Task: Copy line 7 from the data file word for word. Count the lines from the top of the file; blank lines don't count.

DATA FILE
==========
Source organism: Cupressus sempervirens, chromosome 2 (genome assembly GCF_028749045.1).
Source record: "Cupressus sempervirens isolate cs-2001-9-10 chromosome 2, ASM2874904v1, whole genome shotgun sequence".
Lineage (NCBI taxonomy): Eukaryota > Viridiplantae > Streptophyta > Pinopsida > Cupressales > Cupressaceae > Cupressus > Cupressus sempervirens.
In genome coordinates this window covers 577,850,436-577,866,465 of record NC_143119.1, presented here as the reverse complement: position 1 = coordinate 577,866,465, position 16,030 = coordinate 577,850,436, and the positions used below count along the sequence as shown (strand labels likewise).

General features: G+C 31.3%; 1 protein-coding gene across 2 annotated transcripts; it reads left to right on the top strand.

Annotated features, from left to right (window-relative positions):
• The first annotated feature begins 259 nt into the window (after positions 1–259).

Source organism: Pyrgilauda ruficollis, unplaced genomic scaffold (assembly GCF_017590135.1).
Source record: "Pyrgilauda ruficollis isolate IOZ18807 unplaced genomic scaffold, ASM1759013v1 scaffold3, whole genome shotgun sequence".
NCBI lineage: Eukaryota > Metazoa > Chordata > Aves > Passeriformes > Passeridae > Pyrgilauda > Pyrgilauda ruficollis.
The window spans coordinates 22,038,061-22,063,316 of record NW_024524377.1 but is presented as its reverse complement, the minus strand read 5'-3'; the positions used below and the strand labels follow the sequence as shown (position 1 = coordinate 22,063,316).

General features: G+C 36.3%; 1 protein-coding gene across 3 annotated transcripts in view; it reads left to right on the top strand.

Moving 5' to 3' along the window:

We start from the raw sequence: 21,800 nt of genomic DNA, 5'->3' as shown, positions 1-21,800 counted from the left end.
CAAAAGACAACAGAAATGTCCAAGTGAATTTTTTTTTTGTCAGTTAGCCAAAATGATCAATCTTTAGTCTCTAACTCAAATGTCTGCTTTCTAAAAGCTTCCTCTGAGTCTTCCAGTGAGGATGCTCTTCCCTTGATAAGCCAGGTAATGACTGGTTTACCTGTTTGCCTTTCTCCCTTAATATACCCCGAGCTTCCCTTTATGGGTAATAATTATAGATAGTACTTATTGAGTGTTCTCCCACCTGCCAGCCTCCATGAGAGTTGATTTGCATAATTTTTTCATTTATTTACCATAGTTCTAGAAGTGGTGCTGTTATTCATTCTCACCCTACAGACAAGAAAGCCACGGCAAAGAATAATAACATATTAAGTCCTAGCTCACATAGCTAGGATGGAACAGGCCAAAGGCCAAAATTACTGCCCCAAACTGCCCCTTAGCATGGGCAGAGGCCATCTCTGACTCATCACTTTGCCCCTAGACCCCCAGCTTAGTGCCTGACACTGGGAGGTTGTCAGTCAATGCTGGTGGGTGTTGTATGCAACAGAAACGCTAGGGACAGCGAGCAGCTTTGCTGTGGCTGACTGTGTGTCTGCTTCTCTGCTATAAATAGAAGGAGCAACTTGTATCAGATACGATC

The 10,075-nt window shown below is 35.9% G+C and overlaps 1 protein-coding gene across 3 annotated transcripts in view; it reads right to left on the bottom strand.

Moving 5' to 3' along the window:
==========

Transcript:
• The first annotated feature begins 259 nt into the window (after positions 1–259).